More funds for Indonesia's infrastructure sector reform

By Richard High27 November 2008

The Asian Development Bank (ADB) is to provide an additional US$ 280 million loan to support ongoing reforms in Indonesia's infrastructure sector. The loan also aims to fuel economic growth and narrow the disparity between the country's rich and poor.

The US$ 280 million loan will fund the second of three sub-programs of the Infrastructure Reform Sector Development Program, which was approved in 2006.

The program seeks to encourage private sector participation to speed up infrastructure development and help improve the overall investment climate by removing infrastructure bottlenecks and increasing access to infrastructure services.

It will also help Indonesia improve policies, laws, and institutions needed to attract large-scale private sector infrastructure investments, as well as streamline responsibilities in national and local government agencies.

Commenting on the loan, Rehan Kausar, infrastructure specialist in the ADB's Southeast Asia Department, said, "Domestic demand, coupled with private investment, has been a key driver of the recent economic growth. The country's progress is made more significant given the natural disasters it had to face, including the 2004 tsunami."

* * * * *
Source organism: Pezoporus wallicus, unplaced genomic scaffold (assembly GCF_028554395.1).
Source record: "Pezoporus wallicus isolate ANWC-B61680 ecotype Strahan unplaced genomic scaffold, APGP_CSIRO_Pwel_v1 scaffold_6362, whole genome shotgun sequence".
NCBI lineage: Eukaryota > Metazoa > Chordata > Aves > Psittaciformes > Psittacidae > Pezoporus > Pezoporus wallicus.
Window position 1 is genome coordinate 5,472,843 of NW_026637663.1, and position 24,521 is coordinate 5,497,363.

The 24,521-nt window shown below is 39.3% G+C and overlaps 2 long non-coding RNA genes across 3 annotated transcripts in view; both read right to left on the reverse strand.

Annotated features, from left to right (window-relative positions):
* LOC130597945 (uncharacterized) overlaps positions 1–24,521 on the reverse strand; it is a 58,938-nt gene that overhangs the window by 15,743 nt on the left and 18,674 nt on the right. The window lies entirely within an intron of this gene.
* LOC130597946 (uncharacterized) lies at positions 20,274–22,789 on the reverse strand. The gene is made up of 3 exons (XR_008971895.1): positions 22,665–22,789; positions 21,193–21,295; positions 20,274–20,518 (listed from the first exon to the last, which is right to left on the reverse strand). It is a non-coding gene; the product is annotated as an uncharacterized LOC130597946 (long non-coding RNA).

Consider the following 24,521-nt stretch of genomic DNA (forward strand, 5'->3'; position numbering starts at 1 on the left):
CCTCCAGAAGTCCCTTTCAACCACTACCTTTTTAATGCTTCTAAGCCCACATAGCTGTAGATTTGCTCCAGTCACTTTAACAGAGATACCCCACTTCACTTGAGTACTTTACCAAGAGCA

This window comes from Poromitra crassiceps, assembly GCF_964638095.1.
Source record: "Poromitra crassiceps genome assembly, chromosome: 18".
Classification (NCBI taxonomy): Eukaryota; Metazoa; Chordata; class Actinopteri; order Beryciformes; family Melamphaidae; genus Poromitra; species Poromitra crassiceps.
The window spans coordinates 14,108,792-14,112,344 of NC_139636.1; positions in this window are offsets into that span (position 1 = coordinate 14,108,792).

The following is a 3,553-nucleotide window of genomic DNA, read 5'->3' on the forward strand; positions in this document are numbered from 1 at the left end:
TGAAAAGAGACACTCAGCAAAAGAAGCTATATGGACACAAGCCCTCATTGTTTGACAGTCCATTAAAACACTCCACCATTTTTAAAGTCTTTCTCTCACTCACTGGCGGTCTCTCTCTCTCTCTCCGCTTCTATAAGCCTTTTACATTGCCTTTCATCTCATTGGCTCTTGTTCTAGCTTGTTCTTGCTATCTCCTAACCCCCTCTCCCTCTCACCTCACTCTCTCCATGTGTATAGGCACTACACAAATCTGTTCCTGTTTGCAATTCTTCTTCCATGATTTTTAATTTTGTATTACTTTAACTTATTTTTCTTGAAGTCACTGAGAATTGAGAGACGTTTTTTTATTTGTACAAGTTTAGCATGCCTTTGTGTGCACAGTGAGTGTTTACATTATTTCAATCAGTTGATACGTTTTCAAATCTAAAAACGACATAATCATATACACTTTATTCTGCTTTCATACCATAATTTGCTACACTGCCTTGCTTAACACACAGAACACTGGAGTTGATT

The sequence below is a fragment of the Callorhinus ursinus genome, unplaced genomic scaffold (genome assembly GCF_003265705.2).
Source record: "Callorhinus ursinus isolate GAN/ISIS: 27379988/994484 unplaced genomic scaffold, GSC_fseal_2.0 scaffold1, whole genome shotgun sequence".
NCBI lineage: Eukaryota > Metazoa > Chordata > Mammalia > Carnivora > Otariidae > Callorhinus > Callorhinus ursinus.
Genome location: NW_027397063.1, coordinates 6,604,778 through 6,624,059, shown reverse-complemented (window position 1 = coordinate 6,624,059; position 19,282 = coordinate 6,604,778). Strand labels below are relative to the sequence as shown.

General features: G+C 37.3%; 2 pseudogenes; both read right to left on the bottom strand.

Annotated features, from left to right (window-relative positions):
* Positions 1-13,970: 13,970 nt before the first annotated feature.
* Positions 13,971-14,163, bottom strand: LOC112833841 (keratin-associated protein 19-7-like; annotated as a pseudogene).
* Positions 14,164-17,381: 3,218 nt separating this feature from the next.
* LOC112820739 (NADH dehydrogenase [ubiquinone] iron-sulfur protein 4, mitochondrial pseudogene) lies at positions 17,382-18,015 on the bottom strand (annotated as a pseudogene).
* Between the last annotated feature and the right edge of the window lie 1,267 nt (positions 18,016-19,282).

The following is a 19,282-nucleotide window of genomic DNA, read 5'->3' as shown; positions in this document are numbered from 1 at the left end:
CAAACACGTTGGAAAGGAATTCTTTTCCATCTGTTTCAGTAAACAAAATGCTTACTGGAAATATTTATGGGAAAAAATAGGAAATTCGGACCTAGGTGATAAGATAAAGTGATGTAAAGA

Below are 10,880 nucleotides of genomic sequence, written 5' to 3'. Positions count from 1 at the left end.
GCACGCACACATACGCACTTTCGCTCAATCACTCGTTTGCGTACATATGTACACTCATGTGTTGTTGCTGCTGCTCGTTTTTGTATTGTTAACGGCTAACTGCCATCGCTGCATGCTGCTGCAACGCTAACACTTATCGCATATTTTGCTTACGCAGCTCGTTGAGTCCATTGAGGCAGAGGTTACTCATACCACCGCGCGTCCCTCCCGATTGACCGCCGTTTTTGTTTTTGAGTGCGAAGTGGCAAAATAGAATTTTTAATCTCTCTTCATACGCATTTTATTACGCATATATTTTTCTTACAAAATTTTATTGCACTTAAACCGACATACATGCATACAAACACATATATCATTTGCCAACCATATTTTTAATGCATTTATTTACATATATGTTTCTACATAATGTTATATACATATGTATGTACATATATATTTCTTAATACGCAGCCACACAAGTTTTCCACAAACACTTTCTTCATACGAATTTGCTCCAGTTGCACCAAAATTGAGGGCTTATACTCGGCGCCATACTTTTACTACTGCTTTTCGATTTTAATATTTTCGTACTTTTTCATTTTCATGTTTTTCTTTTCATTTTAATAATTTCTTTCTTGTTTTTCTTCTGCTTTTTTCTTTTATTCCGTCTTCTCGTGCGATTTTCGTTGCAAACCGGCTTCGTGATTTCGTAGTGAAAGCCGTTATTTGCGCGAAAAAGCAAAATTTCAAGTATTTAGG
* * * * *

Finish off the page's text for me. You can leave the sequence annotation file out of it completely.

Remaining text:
Indonesia's government has estimated that about US$ 65 billion is needed in new infrastructure investments from 2005 to 2009. About US$ 25 billion of this will be from its budget, while US$ 14 billion is expected to come from domestic banks, insurance funds, and pension funds. Another US$ 10 billion will come from multilateral and bilateral development partners, and US$ 16 billion from the private sector.

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